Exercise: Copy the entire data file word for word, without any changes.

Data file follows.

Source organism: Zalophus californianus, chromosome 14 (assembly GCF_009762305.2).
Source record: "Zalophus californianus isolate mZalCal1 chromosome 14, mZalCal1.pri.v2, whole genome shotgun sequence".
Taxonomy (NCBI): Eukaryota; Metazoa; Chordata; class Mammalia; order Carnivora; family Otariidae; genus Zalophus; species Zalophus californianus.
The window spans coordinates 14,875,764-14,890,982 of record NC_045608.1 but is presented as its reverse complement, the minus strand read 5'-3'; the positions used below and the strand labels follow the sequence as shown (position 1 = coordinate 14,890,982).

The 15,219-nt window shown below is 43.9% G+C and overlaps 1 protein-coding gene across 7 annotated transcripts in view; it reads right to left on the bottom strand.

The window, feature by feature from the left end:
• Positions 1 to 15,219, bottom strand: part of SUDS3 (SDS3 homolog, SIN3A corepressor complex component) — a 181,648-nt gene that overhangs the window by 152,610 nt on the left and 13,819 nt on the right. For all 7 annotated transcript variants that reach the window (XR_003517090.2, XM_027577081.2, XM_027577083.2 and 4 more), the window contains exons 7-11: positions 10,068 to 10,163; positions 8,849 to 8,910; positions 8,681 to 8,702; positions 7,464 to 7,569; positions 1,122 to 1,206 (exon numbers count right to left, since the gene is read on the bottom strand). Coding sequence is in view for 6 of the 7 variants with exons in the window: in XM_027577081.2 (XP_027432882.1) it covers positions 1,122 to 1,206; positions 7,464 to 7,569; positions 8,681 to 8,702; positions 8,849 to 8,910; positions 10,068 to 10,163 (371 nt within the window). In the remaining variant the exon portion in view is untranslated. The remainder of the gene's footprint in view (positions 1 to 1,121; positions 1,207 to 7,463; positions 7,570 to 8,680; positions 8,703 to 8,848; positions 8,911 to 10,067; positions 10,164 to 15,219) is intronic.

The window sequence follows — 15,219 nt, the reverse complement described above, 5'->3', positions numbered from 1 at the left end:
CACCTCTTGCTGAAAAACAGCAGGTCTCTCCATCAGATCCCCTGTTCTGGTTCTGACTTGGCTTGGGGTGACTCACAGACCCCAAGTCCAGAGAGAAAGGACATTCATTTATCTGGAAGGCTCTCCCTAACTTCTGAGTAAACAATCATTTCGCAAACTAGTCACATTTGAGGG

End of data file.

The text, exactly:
Source organism: Zalophus californianus, chromosome 14 (assembly GCF_009762305.2).
Source record: "Zalophus californianus isolate mZalCal1 chromosome 14, mZalCal1.pri.v2, whole genome shotgun sequence".
Taxonomy (NCBI): Eukaryota; Metazoa; Chordata; class Mammalia; order Carnivora; family Otariidae; genus Zalophus; species Zalophus californianus.
The window spans coordinates 14,875,764-14,890,982 of record NC_045608.1 but is presented as its reverse complement, the minus strand read 5'-3'; the positions used below and the strand labels follow the sequence as shown (position 1 = coordinate 14,890,982).

The 15,219-nt window shown below is 43.9% G+C and overlaps 1 protein-coding gene across 7 annotated transcripts in view; it reads right to left on the bottom strand.

The window, feature by feature from the left end:
• Positions 1 to 15,219, bottom strand: part of SUDS3 (SDS3 homolog, SIN3A corepressor complex component) — a 181,648-nt gene that overhangs the window by 152,610 nt on the left and 13,819 nt on the right. For all 7 annotated transcript variants that reach the window (XR_003517090.2, XM_027577081.2, XM_027577083.2 and 4 more), the window contains exons 7-11: positions 10,068 to 10,163; positions 8,849 to 8,910; positions 8,681 to 8,702; positions 7,464 to 7,569; positions 1,122 to 1,206 (exon numbers count right to left, since the gene is read on the bottom strand). Coding sequence is in view for 6 of the 7 variants with exons in the window: in XM_027577081.2 (XP_027432882.1) it covers positions 1,122 to 1,206; positions 7,464 to 7,569; positions 8,681 to 8,702; positions 8,849 to 8,910; positions 10,068 to 10,163 (371 nt within the window). In the remaining variant the exon portion in view is untranslated. The remainder of the gene's footprint in view (positions 1 to 1,121; positions 1,207 to 7,463; positions 7,570 to 8,680; positions 8,703 to 8,848; positions 8,911 to 10,067; positions 10,164 to 15,219) is intronic.

The window sequence follows — 15,219 nt, the reverse complement described above, 5'->3', positions numbered from 1 at the left end:
CACCTCTTGCTGAAAAACAGCAGGTCTCTCCATCAGATCCCCTGTTCTGGTTCTGACTTGGCTTGGGGTGACTCACAGACCCCAAGTCCAGAGAGAAAGGACATTCATTTATCTGGAAGGCTCTCCCTAACTTCTGAGTAAACAATCATTTCGCAAACTAGTCACATTTGAGGG